6. This Java Applet (that can also be run as an application) needs 32-bit or 64-bit Java 1.8 or later. For best results use the latest 1.8.0_92 Java.
  7. You also need a recent browser.
  8. It works under any operating system that supports Java e.g. W2K, XP, W2003, Vista, W2008, W7-32, W7-64, W8-32, W8-64, W2012, W10-32, W10-64, Linux, LinuxARM, LinuxX86, LinuxX64, Ubuntu, Solaris, SolarisSPARC, SolarisSPARC64, SolarisX86, SolarisX64 and OSX
  9. You should see the Applet hybrid above looking much like this screenshot. If you don’t, the following hints should help you get it working:
  10. Especially if this Applet hybrid has worked before, try clearing the browser cache and rebooting.
  11. To ensure your Java is up to date, check with Wassup. First, download it and run it as an application independent of your browser, then run it online as an Applet to add the complication of your browser.
  12. If the above Applet hybrid does not work, check the Java console for error messages.
  13. If the above Applet hybrid does not work, you might have better luck with the downloadable version available below.
  14. If you are using Mac OS X and would like an improved Look and Feel, download the QuaQua look & feel from UnZip the contained quaqua.jar and install it in ~/Library/Java/Extensions or one of the other ext dirs.
  15. Upgrade to the latest version of Internet Explorer or another browser.
  16. Click the Information bar, and then click Allow blocked content. Unfortunately, this also allows dangerous ActiveX code to run. However, you must do this in order to get access to perfectly-safe Java Applets running in a sandbox. This is part of Microsoft’s war on Java.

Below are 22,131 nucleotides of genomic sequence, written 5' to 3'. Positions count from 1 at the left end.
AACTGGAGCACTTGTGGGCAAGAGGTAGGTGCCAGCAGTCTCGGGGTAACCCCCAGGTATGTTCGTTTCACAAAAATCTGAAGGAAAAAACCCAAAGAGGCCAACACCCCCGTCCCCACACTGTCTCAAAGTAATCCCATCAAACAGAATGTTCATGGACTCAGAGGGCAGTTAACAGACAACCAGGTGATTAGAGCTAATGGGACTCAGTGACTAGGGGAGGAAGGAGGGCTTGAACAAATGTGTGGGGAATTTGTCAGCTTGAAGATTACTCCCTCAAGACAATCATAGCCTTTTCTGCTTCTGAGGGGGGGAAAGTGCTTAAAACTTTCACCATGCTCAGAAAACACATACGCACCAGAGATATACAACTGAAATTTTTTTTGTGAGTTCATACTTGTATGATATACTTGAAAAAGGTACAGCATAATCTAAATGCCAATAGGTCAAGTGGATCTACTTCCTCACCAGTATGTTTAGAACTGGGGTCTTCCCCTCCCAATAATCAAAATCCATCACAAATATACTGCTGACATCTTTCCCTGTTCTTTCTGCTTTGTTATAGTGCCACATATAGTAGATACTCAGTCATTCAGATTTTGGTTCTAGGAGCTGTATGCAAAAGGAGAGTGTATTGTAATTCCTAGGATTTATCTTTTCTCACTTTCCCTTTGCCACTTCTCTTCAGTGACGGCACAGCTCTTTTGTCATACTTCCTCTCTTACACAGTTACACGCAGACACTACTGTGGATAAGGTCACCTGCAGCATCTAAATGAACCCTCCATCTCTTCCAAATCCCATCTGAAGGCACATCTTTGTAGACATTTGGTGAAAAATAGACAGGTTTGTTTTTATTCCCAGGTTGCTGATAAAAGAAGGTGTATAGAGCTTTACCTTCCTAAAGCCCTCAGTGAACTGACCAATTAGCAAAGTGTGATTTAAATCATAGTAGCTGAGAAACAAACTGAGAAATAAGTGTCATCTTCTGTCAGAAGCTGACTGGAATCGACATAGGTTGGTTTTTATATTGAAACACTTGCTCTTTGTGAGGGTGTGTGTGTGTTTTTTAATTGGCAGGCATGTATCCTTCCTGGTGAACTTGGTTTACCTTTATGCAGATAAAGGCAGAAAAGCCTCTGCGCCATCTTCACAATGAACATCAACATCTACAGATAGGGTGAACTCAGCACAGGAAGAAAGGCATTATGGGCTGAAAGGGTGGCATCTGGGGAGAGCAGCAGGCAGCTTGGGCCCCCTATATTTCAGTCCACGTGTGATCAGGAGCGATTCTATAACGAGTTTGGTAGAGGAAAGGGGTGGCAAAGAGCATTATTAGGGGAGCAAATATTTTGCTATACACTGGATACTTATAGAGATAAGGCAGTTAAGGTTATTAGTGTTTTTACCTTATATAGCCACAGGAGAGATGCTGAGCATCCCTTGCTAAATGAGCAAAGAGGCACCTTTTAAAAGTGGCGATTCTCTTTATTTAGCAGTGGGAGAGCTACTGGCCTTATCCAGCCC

17. Try upgrading to a more recent version of your browser, or try a different browser e.g. Firefox, SeaMonkey, IE or Avant.
  18. If you still can’t get the program working click the red HELP button below for more detail.
  19. If you can’t get the above Applet hybrid working after trying the advice above and from the red HELP button below, have bugs to report or ideas to improve the program or its documentation, please send me an email atemail Roedy Green.
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If the print is too small to see, use the Opera browser and zoom. Or copy/paste the generated password blind.

Implementing Passwords

In a highly secure system, each end has a public and private key. They each encrypt and digitally sign a random message for the other to establish identity. Even these have to be carefully designed to withstand a man-in-the-middle attack.

There are some lower tech alternatives:

How not to store passwords click to watch

Digest Passwords

Servers often don’t store bald passwords. They store some sort of digest of them. That way if someone cracks the password file, they still don’t know the passwords.